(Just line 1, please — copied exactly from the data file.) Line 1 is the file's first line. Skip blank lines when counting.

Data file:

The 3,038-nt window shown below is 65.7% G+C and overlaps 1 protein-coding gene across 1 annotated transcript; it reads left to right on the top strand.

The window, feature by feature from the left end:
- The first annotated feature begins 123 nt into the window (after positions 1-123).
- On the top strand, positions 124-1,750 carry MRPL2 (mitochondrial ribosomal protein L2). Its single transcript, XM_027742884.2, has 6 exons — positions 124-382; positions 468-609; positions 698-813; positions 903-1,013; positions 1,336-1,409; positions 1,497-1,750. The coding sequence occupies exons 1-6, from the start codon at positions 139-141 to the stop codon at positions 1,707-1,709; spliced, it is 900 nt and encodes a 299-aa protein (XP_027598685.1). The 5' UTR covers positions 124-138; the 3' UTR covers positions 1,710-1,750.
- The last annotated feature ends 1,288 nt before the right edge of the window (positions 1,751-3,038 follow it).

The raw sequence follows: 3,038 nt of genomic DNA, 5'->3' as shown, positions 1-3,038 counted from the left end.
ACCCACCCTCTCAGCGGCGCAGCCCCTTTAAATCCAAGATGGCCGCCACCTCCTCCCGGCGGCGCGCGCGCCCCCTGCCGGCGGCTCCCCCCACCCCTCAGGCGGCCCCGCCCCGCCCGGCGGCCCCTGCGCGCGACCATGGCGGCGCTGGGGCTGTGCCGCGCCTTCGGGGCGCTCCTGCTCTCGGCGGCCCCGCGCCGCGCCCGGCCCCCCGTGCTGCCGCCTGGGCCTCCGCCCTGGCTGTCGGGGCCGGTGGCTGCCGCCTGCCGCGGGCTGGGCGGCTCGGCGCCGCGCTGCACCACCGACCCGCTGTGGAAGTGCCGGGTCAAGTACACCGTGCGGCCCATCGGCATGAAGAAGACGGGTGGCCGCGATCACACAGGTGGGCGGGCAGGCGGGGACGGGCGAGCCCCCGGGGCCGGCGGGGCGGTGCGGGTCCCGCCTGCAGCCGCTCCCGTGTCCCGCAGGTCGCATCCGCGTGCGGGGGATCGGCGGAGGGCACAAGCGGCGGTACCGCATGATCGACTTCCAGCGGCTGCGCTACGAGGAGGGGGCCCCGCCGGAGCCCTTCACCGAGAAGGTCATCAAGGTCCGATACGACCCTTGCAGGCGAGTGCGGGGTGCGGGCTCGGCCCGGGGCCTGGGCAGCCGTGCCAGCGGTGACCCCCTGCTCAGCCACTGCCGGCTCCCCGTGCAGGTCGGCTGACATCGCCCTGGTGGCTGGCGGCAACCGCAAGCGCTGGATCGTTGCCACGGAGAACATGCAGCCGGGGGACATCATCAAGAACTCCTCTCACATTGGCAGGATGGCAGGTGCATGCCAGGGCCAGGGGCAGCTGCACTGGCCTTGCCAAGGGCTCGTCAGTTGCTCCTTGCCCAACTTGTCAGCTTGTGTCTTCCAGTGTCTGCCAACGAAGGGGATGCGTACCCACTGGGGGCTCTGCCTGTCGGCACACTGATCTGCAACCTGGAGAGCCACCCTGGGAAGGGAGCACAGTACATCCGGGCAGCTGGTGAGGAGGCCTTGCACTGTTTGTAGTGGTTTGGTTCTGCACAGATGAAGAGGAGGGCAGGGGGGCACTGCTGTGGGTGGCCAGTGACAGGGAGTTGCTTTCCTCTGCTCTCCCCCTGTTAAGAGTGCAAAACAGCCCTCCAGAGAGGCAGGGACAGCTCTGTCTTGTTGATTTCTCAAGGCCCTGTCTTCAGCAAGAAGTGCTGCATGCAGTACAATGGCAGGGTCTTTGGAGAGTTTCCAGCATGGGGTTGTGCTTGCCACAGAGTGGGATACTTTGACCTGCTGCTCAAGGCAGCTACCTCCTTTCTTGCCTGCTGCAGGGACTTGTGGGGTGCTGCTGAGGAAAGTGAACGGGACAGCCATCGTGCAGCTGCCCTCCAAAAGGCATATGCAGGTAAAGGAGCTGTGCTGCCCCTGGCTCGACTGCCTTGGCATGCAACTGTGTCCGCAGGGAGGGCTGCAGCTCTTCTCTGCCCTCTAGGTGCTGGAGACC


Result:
The 3,038-nt window shown below is 65.7% G+C and overlaps 1 protein-coding gene across 1 annotated transcript; it reads left to right on the top strand.